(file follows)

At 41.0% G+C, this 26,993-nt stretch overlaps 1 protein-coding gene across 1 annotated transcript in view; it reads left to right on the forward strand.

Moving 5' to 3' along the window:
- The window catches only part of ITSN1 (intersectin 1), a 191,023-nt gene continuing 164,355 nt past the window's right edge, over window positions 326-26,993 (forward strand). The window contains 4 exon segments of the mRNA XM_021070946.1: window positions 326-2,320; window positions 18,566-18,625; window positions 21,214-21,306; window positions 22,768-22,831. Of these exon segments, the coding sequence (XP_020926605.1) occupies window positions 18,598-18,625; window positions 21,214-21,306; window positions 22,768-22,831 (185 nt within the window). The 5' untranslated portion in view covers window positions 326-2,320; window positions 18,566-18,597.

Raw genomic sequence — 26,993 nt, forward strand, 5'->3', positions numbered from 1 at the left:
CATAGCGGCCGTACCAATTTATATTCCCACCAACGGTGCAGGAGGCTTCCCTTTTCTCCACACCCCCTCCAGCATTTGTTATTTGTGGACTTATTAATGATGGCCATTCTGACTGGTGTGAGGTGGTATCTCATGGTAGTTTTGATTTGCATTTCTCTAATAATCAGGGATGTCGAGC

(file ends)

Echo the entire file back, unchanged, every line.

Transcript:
At 41.0% G+C, this 26,993-nt stretch overlaps 1 protein-coding gene across 1 annotated transcript in view; it reads left to right on the forward strand.

Moving 5' to 3' along the window:
- The window catches only part of ITSN1 (intersectin 1), a 191,023-nt gene continuing 164,355 nt past the window's right edge, over window positions 326-26,993 (forward strand). The window contains 4 exon segments of the mRNA XM_021070946.1: window positions 326-2,320; window positions 18,566-18,625; window positions 21,214-21,306; window positions 22,768-22,831. Of these exon segments, the coding sequence (XP_020926605.1) occupies window positions 18,598-18,625; window positions 21,214-21,306; window positions 22,768-22,831 (185 nt within the window). The 5' untranslated portion in view covers window positions 326-2,320; window positions 18,566-18,597.

Raw genomic sequence — 26,993 nt, forward strand, 5'->3', positions numbered from 1 at the left:
CATAGCGGCCGTACCAATTTATATTCCCACCAACGGTGCAGGAGGCTTCCCTTTTCTCCACACCCCCTCCAGCATTTGTTATTTGTGGACTTATTAATGATGGCCATTCTGACTGGTGTGAGGTGGTATCTCATGGTAGTTTTGATTTGCATTTCTCTAATAATCAGGGATGTCGAGC